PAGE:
Critical Context

Ferber began her career in journalism and turned to fiction only after she had a nervous breakdown. Her first efforts were short stories published in magazines, especially the popular Emma McChesney stories of a widowed traveling saleswoman. The success of a woman competing in a man’s world encouraged her to see the modern woman as necessary to the working class as characterized by various areas of America.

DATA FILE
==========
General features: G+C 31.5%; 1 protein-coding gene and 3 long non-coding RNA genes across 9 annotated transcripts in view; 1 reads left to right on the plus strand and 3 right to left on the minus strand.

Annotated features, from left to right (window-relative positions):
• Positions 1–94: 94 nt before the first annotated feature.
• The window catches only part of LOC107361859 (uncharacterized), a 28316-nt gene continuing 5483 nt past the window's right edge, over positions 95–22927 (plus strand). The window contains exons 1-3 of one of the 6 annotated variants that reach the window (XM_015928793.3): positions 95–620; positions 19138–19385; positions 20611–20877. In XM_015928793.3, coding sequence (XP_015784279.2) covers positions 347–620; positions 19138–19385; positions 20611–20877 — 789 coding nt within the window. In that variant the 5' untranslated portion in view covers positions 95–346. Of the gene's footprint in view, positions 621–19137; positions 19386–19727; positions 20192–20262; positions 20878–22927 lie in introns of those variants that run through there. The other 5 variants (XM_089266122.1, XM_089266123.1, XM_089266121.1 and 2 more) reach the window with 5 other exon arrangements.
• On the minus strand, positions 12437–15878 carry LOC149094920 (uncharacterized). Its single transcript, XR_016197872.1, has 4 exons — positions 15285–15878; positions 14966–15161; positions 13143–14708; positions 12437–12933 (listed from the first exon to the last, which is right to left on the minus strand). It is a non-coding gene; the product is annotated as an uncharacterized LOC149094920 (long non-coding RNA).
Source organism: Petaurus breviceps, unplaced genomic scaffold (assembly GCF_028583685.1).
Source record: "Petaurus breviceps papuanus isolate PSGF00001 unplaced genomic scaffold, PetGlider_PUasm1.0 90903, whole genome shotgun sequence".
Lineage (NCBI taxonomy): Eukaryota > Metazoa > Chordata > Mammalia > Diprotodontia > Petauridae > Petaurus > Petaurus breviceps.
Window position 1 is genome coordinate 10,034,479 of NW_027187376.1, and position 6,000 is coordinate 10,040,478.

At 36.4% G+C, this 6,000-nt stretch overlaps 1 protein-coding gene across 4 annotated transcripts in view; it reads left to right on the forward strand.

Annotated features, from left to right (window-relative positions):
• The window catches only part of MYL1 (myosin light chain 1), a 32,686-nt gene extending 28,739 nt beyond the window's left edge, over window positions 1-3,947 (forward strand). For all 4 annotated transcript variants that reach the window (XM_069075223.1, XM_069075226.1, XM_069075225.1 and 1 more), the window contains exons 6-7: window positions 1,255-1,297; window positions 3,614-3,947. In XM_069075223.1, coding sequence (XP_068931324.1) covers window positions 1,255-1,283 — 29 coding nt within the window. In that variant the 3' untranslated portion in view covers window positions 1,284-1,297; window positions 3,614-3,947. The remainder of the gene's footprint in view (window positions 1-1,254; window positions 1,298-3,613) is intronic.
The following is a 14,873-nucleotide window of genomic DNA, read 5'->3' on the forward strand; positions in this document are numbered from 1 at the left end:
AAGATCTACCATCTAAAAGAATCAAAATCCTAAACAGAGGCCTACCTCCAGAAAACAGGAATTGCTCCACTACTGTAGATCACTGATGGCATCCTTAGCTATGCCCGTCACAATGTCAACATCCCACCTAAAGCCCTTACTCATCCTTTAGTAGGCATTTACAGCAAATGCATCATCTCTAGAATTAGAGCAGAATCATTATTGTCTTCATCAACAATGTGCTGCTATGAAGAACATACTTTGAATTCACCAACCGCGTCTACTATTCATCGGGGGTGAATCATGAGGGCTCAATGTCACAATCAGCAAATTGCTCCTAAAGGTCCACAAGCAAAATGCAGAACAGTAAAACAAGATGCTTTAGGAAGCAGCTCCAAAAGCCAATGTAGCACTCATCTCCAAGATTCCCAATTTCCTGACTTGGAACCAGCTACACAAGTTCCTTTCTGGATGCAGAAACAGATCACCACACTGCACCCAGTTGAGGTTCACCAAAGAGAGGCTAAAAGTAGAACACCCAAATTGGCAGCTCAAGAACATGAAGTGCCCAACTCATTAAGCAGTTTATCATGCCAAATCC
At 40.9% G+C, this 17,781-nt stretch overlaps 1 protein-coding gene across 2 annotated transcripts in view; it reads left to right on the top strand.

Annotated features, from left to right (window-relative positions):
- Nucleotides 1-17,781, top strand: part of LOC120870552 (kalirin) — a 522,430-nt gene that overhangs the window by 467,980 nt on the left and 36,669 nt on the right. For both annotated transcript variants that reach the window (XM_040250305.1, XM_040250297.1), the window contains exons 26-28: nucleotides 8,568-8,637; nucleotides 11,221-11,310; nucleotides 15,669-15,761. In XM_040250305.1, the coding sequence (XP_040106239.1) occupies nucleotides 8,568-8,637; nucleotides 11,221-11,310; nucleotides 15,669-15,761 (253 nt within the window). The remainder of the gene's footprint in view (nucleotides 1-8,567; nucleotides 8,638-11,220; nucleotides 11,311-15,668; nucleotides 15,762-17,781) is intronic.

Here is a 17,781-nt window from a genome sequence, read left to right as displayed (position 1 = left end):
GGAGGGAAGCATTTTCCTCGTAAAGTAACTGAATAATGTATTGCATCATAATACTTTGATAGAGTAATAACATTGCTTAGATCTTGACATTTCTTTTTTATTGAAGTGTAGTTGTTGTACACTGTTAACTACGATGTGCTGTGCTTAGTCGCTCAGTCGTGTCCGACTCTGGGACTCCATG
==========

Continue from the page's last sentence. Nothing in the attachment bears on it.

Her continued interest in theater led to collaboration with playwright George S. Kaufman. Prompted by a theatrical colleague’s casual reference to showboats, Ferber researched the American phenomenon of riverboats by residing on the James Adams Floating Palace for two months in Cincinnati. Her subsequent view made the Mississippi itself a major character for its strength and adaptability. Jerome Kern and Oscar Hammerstein adapted this concept into an African American work song praising the Mississippi, “Ol’ Man River.” To modern audiences, revivals of the musical may seem to underscore racial stereotyping. Kern and Hammerstein turned the novel Show Boat into the first musical comedy with social significance, with the songs arising from the story rather than serving as mere showcases for individual talent. In the novel, the social reality of a post-Civil War attitude toward African Americans is presented sympathetically and with no condescension; Captain Andy’s understanding and acceptance of his employees is especially notable. Ferber won a Pulitzer Prize for So Big (1924), and her subsequent works follow similar themes of investigating relatively little-known regions of America. These tales are told through the story of a sympathetic female character who becomes the symbol for the entire area, much like the traditional epic hero often stands for a country’s values.